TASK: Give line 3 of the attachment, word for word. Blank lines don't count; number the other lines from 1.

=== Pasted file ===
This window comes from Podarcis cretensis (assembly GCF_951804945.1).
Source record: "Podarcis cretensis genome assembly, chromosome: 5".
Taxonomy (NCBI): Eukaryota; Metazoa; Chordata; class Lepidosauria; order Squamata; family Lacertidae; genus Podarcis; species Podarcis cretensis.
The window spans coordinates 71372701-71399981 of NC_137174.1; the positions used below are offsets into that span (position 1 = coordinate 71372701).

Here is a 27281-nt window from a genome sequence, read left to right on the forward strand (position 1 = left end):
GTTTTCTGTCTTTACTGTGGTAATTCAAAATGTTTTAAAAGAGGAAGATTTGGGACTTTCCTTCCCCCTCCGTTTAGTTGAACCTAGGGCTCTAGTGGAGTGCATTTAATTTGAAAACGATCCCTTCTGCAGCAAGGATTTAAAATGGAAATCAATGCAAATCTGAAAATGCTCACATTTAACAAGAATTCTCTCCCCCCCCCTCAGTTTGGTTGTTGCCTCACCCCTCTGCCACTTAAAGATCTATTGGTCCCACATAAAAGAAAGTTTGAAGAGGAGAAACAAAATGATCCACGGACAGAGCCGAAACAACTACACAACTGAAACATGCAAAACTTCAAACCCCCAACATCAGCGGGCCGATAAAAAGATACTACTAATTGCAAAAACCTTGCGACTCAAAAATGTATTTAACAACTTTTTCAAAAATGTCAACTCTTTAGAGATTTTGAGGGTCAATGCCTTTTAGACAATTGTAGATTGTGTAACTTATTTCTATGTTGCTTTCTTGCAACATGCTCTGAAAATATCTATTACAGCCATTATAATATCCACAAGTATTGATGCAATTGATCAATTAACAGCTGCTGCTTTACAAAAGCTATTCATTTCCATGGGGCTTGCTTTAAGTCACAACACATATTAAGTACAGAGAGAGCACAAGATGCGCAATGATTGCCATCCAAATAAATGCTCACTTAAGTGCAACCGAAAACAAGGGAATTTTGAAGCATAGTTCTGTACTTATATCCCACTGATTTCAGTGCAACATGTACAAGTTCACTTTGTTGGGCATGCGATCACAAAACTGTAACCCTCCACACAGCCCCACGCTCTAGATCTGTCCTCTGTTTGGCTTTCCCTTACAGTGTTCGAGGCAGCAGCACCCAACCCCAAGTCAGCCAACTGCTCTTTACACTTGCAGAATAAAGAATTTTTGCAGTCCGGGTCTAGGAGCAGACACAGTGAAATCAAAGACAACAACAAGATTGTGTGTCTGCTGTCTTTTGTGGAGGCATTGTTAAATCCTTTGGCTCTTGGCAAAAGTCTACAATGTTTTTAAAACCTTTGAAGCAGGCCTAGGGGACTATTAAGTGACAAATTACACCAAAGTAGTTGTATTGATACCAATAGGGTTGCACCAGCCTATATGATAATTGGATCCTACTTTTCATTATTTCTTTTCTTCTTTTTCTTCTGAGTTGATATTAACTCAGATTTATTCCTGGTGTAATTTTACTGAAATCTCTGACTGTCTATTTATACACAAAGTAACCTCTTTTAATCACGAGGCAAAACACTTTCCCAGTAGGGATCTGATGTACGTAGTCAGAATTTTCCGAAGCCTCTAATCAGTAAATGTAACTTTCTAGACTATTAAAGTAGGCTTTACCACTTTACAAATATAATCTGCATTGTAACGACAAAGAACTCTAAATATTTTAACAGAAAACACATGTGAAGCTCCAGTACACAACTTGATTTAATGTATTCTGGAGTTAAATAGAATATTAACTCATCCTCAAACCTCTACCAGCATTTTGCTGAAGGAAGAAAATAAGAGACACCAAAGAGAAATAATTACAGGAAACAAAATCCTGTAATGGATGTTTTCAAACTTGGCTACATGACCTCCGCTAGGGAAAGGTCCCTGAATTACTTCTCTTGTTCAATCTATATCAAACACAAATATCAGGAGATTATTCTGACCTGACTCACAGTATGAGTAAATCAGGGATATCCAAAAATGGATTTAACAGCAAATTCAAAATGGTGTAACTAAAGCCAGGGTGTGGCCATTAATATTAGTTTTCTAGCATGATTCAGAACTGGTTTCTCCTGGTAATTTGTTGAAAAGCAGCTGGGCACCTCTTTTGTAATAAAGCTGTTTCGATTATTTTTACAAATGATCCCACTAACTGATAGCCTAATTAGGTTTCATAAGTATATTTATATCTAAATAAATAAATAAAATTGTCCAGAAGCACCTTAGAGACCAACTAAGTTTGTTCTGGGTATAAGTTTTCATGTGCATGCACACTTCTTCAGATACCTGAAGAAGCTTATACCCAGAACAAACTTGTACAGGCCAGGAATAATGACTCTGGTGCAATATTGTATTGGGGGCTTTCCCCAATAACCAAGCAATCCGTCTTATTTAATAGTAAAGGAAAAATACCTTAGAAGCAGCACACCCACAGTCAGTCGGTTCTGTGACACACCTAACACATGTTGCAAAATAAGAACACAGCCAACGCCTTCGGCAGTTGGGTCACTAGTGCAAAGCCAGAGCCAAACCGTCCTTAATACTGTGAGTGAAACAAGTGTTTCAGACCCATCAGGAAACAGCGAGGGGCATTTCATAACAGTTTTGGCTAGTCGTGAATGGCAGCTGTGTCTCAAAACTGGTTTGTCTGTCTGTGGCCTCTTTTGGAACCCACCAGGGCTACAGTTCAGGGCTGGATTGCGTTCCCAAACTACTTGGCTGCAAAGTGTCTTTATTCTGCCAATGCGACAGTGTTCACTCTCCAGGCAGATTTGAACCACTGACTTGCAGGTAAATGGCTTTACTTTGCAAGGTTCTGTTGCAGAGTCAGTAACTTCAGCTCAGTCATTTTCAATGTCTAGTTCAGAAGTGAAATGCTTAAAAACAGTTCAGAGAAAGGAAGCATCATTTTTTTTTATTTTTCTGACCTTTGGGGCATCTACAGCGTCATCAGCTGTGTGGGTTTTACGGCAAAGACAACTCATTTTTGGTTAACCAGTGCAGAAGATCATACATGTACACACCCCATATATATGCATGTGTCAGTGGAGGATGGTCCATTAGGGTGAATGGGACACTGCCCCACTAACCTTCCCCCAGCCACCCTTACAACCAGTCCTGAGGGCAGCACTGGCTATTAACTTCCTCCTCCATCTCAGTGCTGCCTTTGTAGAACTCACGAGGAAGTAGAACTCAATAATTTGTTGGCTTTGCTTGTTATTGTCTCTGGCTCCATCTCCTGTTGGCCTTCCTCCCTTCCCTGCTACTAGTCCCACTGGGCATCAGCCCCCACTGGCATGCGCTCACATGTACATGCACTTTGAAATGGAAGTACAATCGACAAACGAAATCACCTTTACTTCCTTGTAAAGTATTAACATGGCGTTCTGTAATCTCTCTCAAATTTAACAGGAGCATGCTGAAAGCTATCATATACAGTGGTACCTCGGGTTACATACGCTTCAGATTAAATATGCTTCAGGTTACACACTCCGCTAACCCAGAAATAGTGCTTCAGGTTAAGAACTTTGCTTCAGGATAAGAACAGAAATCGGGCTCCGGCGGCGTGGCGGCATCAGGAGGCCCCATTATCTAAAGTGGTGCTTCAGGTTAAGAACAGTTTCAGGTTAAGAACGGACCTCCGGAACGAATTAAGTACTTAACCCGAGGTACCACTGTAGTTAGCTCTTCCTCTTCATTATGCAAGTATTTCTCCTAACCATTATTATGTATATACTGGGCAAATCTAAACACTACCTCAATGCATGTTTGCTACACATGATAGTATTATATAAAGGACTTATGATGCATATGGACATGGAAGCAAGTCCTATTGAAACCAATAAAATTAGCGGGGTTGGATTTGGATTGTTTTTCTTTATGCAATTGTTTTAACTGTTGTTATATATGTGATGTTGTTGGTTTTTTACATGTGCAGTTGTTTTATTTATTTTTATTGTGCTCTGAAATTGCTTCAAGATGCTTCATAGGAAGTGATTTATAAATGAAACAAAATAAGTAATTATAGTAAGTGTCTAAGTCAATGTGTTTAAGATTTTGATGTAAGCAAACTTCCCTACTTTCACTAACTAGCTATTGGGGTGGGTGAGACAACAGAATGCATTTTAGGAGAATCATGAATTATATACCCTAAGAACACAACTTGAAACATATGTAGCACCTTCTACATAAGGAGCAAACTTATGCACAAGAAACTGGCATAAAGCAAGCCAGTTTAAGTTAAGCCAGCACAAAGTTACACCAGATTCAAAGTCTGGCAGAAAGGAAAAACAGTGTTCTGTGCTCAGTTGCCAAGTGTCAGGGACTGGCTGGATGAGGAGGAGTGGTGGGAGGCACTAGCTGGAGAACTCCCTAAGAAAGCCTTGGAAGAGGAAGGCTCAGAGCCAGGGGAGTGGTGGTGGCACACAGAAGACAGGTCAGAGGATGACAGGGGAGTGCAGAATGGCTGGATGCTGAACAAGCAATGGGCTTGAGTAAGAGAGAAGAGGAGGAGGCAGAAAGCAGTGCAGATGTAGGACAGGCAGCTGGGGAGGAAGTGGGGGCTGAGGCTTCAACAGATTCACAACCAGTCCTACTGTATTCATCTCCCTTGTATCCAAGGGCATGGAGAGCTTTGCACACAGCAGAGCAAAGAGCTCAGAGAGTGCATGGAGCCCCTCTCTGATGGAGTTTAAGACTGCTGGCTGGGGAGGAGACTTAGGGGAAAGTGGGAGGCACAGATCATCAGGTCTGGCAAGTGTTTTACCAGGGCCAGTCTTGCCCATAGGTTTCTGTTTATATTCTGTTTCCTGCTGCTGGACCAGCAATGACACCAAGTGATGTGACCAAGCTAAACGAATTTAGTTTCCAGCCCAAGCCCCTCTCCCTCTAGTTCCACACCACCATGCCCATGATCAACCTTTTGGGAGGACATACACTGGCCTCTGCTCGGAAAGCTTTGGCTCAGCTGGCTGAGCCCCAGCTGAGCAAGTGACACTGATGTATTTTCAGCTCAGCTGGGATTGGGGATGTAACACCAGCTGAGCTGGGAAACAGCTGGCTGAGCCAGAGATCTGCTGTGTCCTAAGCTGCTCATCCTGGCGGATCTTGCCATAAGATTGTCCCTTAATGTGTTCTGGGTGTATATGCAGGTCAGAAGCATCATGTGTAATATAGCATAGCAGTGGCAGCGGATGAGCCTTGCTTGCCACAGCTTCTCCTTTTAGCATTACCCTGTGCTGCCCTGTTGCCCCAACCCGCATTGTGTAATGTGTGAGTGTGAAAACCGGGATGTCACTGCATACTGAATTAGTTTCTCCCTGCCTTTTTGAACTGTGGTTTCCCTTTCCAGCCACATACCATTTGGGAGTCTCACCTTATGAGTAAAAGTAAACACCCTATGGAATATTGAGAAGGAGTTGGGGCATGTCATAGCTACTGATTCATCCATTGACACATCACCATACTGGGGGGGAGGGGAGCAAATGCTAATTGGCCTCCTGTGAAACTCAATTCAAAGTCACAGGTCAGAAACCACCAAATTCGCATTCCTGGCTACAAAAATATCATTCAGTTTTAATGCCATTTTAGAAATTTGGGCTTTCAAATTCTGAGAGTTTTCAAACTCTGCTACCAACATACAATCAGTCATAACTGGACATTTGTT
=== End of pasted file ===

Taxonomy (NCBI): Eukaryota; Metazoa; Chordata; class Lepidosauria; order Squamata; family Lacertidae; genus Podarcis; species Podarcis cretensis.